The Sliding Scale of Narrative Distance
Short Story Incubator instructor, Ron MacLean, shares his thoughts on use of narrative distance in fiction. Ready to take your short fiction to the next level? Join us on Wednesday, May 29th, 6:00-7:30pm for an informal Q&A session on our Short Story Incubator program. Instructor Ron MacLean will be there to answer any questions you have about the Short Story Incubator program. We'll give you all the information you need to know about the application process, what the program entails, the schedule, the philosophy behind our approach, and anything else on your mind.
One of the fallacies I was taught as part of my early education as a writer: that narrative distance – the relative proximity of a story’s narrator to the characters, setting, and events – should be fixed and immutable for a given piece of writing.
It took me some years to learn that this advice/command/rule was a load of crap.
Nearly every story changes narrative distance, at least at certain key moments, and for effect. What you want is to be in control of the changes. Know when and why you’re doing it, and manage the effect.
All fictional and nonfictional narrators exist somewhere on a continuum, between virtually zero narrative distance and significant narrative distance. A narrator who reports the conscious and unconscious thoughts and feelings of a character, often in that character’s vernacular, creates the smallest possible distance between herself and the character, while a narrator who reports virtually no thoughts or feelings of a character, but only his actions in objective language, creates the largest possible distance between himself and the character.
Hemingway’s “Hills Like White Elephants” is often used as an example of fixed and immutable narrative distance: proudly proffered as a pure instance of objective point of view. But it isn’t. In two key moments of the story, Hemingway breaks that point of view to give us insight into his characters, their desires and judgments. Small moments, but essential elements in how the story clues us in to what matters.
After the “girl” asks the man to please please please please please please please stop talking, and he continues to talk (not) about the abortion he wants her to have, the woman working the bar comes to the table and delivers both their drinks, and the news that the train will arrive in five minutes. The girl’s response to this shows us that she sees it as a reprieve:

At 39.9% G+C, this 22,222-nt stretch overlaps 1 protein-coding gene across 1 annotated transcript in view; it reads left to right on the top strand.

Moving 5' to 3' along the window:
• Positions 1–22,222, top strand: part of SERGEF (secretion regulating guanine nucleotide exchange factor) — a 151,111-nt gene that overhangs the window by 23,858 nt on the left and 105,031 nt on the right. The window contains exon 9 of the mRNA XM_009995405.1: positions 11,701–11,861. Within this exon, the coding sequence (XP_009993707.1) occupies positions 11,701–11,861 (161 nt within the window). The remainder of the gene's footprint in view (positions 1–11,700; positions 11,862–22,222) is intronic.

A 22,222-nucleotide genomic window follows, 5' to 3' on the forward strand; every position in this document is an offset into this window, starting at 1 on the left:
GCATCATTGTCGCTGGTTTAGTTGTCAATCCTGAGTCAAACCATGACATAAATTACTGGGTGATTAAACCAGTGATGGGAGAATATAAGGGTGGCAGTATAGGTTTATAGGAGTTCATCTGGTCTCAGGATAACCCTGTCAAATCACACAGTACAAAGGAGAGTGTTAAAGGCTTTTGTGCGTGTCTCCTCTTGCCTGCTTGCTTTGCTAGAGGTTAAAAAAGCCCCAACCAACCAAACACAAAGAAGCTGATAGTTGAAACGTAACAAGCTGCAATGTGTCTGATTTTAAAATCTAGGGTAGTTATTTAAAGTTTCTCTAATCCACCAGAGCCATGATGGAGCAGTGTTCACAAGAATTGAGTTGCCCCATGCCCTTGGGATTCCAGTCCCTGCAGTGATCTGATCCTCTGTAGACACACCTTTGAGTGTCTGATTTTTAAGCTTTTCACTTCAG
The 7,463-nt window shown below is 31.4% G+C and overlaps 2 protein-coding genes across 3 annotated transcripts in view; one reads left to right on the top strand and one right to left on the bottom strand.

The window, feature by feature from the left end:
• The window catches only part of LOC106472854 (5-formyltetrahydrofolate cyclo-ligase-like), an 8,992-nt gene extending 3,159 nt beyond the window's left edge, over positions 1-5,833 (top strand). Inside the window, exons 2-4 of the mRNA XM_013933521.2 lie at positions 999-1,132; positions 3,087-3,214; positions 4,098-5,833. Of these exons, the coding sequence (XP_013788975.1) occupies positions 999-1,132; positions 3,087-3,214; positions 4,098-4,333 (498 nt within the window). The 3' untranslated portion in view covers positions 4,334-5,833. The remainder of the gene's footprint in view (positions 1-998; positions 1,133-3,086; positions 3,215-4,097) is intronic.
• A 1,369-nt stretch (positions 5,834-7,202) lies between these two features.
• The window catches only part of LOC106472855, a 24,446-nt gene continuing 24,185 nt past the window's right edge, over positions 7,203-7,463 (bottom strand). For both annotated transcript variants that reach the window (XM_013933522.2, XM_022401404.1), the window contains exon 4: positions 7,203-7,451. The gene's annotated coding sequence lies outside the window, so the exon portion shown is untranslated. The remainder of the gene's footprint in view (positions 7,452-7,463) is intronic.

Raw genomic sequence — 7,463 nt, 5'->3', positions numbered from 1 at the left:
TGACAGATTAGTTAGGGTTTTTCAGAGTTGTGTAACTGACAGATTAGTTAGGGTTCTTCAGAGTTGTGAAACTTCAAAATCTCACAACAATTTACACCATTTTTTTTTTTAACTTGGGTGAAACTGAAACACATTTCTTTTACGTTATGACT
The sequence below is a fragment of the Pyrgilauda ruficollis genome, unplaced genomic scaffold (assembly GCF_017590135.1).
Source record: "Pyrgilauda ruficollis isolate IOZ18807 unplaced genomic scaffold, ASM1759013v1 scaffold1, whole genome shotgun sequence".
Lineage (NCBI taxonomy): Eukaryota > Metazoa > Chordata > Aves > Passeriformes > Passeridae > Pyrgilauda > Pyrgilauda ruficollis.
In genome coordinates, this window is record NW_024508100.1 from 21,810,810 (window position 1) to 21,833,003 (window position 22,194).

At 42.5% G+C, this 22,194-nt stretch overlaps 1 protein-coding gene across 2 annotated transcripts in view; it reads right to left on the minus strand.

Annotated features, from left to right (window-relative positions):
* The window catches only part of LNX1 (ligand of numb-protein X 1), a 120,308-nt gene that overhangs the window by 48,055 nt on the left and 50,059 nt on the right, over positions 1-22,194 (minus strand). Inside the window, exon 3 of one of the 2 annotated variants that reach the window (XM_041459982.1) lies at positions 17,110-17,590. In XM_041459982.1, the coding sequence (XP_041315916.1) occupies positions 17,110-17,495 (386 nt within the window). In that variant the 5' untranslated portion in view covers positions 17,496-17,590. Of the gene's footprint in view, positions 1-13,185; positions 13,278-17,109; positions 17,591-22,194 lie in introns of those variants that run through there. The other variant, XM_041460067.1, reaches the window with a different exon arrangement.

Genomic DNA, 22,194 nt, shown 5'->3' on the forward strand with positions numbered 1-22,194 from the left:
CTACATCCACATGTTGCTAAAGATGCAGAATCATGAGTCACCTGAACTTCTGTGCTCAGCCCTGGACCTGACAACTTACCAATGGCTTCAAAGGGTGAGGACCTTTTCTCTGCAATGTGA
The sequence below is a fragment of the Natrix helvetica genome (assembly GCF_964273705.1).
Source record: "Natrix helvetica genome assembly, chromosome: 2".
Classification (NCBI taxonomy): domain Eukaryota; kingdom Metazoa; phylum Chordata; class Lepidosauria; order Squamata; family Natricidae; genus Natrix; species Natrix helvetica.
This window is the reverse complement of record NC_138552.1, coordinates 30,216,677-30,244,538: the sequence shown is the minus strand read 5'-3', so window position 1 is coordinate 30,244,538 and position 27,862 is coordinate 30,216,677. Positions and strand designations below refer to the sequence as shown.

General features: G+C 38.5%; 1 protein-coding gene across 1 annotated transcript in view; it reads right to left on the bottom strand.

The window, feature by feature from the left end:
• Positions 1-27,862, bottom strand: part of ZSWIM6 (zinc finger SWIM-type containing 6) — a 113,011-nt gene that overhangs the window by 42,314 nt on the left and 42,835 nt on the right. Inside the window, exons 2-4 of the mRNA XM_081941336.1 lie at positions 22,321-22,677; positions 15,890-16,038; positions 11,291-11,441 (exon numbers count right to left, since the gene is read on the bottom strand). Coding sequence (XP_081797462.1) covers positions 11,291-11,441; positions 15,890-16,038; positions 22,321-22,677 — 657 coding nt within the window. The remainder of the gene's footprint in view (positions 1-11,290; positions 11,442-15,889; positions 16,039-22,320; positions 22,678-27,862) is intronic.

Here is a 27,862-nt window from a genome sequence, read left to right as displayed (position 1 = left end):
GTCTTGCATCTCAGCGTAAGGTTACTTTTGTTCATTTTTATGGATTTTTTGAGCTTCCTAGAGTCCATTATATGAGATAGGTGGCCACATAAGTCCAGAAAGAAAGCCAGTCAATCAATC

“The girl smiled brightly at the woman, to thank her.”
Objective point of view could not report this. And the story would be less – much less – without it.
Two paragraphs later, the man carries their suitcases (heavy baggage) to the tracks and comes back to have a drink at the bar. He looks around at the other people – the ones not giving him grief. “They were all waiting reasonably for the train.”
Again, that one word. Reasonably. The difference between the girl and all the others who don’t have a claim on him, who don’t remind him by their mere presence, of duties and obligations he’d rather not face.
Narrative distance changes for effect at key moments of “Hills Like White Elephants,” as it does of necessity in nearly every successful story.
So how much, or how little, of the spectrum of narrative distance do you use in a story? Two key considerations:
- How much (how intensely) do you want readers to feel the character’s experience of events? (High degree suggests less narrative distance.)
- How much perspective and context do you want us to have for the character’s experience? (High degree suggests greater narrative distance.)
These considerations should help you establish your baseline narrative distance. Then, you move in or out in key moments to provide either greater perspective or a more intense experience of the character’s situation.
The more you play with this, the more you’ll understand the possibilities of the different distances to influence the reader’s experience, the more you’ll train your instinct for when to close in and when to pull back, and the easier time you’ve have spotting and addressing problems when the distance you’ve established is not serving your story.
Ron MacLean's novel HEADLONG won the 2014 Indie Book Award for Best Mystery. Ron's other books are the story collection Why the Long Face? (2008), and the novel Blue Winnetka Skies (2004). His short fiction has appeared in GQ, Greensboro Review, Prism International, Night Train, Other Voices and other quarterlies. He is a recipient of the Frederick Exley Award for Short Fiction and a multiple Pushcart Prize nominee. He holds a Doctor of Arts from the University at Albany, SUNY, and has been a proud part of team Grub since 2004.See other articles by Ron MacLean